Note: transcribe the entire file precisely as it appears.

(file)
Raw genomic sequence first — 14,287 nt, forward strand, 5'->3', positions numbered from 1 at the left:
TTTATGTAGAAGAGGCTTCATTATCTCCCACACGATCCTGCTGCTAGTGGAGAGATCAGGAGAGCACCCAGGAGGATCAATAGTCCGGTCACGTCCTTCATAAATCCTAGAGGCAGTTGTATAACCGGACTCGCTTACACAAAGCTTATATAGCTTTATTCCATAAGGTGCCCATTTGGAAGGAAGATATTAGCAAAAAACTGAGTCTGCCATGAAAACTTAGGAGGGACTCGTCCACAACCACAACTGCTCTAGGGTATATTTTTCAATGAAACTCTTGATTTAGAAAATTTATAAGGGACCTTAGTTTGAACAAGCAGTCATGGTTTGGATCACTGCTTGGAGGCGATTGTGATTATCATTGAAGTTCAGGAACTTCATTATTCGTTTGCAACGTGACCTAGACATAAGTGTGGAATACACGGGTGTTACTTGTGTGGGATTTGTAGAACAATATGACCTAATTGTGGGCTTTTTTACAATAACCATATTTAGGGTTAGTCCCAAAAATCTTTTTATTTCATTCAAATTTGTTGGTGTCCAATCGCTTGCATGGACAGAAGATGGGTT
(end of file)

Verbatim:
Raw genomic sequence first — 14,287 nt, forward strand, 5'->3', positions numbered from 1 at the left:
TTTATGTAGAAGAGGCTTCATTATCTCCCACACGATCCTGCTGCTAGTGGAGAGATCAGGAGAGCACCCAGGAGGATCAATAGTCCGGTCACGTCCTTCATAAATCCTAGAGGCAGTTGTATAACCGGACTCGCTTACACAAAGCTTATATAGCTTTATTCCATAAGGTGCCCATTTGGAAGGAAGATATTAGCAAAAAACTGAGTCTGCCATGAAAACTTAGGAGGGACTCGTCCACAACCACAACTGCTCTAGGGTATATTTTTCAATGAAACTCTTGATTTAGAAAATTTATAAGGGACCTTAGTTTGAACAAGCAGTCATGGTTTGGATCACTGCTTGGAGGCGATTGTGATTATCATTGAAGTTCAGGAACTTCATTATTCGTTTGCAACGTGACCTAGACATAAGTGTGGAATACACGGGTGTTACTTGTGTGGGATTTGTAGAACAATATGACCTAATTGTGGGCTTTTTTACAATAACCATATTTAGGGTTAGTCCCAAAAATCTTTTTATTTCATTCAAATTTGTTGGTGTCCAATCGCTTGCATGGACAGAAGATGGGTT